Skip to main content
Part of complete coverage on

Hollywood's glass ceiling: Why doesn't the film industry trust women?

By Melissa Silverstein, Special to CNN
updated 12:08 PM EDT, Mon July 1, 2013
Hollywood actresses Sandra Bullock and Melissa McCarthy grace the red carpet at
Hollywood actresses Sandra Bullock and Melissa McCarthy grace the red carpet at "The Heat" premiere. The film was a hit at the US box office this weekend grossing at total of $40 million.
STORY HIGHLIGHTS
  • Author Melissa Silverstein highlights Hollywood's women problem in her new book
  • Women directors accounted for just 9% of Hollywood blockbusters in 2012
  • More female directors needed to reflect women's voice, says Silverstein

Leading Women connects you to extraordinary women of our time. Melissa Silverstein is the founder and editor of Women and Hollywood. She is co-founder of the Athena Film Festival and author of "In Her Voice: Women Directors Talk Directing". Follow her @melsil on Twitter.

New York, NY (CNN) -- It would be wonderful to say that in 2013 things were looking up for women in Hollywood -- both onscreen and behind the scenes -- but the sad news is that the numbers have remained consistently dismal for the last decade. In 2012, in the US, women made up 18% of the directors, executive producers, producers, writers, cinematographers, and editors working on the top 250 domestic grossing films. And women directors accounted for just 9%.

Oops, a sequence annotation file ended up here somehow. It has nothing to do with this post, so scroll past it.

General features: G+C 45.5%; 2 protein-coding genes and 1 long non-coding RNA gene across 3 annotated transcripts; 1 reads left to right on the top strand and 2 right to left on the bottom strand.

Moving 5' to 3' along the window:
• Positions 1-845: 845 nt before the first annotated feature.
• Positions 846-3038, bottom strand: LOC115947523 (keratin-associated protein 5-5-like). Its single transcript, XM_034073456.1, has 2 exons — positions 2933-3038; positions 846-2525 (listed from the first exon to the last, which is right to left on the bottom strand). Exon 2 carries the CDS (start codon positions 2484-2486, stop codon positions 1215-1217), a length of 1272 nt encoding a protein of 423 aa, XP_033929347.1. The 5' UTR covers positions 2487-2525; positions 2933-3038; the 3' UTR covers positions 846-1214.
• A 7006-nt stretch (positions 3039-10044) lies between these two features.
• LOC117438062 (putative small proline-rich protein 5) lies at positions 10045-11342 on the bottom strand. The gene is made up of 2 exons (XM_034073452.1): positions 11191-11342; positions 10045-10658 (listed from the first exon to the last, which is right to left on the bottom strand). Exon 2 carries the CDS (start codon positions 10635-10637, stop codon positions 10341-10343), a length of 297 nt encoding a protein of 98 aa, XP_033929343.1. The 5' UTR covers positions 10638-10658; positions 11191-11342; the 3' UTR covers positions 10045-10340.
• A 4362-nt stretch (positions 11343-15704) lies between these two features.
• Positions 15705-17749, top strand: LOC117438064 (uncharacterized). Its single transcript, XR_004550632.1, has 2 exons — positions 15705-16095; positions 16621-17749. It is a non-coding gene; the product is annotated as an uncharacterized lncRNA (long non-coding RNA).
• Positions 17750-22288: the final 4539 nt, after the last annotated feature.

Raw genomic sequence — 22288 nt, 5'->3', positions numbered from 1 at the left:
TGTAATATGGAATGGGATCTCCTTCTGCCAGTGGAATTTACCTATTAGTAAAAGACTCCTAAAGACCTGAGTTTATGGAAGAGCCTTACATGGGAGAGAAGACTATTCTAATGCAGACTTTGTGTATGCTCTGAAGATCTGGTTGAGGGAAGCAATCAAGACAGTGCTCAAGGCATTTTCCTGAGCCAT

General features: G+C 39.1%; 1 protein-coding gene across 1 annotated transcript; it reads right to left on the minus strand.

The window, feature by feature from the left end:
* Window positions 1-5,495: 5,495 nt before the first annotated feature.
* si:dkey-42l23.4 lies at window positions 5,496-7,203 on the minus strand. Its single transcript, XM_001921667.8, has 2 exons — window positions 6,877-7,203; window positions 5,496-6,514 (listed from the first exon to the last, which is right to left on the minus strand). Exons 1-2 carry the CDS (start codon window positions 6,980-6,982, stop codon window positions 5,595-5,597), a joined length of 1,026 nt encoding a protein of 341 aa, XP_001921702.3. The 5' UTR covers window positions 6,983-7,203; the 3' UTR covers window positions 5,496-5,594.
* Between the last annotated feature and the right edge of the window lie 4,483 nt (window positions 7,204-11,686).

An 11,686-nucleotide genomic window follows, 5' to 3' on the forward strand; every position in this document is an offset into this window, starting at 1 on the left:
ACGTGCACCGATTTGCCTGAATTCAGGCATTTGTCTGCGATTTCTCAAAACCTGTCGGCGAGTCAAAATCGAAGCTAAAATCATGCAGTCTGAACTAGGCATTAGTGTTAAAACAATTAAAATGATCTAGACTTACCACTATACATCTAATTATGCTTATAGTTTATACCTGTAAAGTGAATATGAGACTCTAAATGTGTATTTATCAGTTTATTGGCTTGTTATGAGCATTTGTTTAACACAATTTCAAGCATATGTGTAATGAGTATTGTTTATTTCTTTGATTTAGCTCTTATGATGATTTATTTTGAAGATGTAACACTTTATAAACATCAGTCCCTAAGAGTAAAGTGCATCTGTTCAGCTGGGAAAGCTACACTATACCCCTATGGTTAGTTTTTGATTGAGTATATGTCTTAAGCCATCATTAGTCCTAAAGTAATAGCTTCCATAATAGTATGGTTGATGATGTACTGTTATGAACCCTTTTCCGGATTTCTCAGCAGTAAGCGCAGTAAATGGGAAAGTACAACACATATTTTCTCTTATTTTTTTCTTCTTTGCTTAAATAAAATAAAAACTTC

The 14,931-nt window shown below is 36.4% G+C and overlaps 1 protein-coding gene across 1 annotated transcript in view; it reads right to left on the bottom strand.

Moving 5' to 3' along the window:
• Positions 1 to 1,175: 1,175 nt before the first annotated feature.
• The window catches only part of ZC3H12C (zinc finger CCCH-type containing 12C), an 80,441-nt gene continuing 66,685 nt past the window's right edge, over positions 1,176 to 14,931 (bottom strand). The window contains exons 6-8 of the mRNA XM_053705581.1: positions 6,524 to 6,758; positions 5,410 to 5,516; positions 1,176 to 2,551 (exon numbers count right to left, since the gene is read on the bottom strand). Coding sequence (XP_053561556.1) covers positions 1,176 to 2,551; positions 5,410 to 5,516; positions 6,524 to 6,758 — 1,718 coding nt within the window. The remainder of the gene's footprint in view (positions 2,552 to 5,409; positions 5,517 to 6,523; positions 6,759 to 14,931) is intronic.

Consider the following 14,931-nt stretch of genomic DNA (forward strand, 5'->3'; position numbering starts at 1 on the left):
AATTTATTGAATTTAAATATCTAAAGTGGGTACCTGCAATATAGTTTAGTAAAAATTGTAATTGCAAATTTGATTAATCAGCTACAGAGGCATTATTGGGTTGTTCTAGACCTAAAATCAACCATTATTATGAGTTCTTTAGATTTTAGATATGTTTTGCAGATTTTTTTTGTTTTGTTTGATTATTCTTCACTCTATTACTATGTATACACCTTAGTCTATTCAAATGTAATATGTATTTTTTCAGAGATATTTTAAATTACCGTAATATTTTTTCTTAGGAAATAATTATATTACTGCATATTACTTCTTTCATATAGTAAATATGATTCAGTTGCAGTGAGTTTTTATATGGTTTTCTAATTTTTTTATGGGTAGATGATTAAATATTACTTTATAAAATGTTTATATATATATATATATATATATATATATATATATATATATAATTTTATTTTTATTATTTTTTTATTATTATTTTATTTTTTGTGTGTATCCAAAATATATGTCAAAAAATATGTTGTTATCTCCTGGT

Read: 'Slumdog' star Freida Pinto empowers women

It's clear that Hollywood has a woman problem. It's not just that they don't trust the vision of a woman to direct; they don't trust that people want to see our stories. There's a prevailing sense that male stories are universal, for everyone, and that women's stories are just for women.

Banking boss: Nothing scares me
Tina Brown: 'Taking risks comes easily'
Tina Brown: I'm living my dream

Just look around at your local movie theater and you will see that the male action superhero films have become the dominant narratives of our time. Just this summer, we have already seen the release of the latest versions of "Superman", "Iron Man", "Star Trek", "The Fast and the Furious", and still to come are "The Lone Ranger", "Thor", "Grown Ups", "The Wolverine" among many, many others. The message is loud and clear -- these are the movies that matter -- not only to Hollywood, but, increasingly to the world, as the international box office now accounts for almost 70% of the grosses of these films. And none of the films above are directed by women.

The reality that female directors and producers and writers deal with is the ongoing perception that women will go see movies about men and that men won't go see stories about women. The success of "Bridesmaids" in 2011 helped diminish the case slightly, as did "The Hunger Games" in 2012. But even though women buy half the movie tickets, this perception persists especially for those who want to tell women's stories.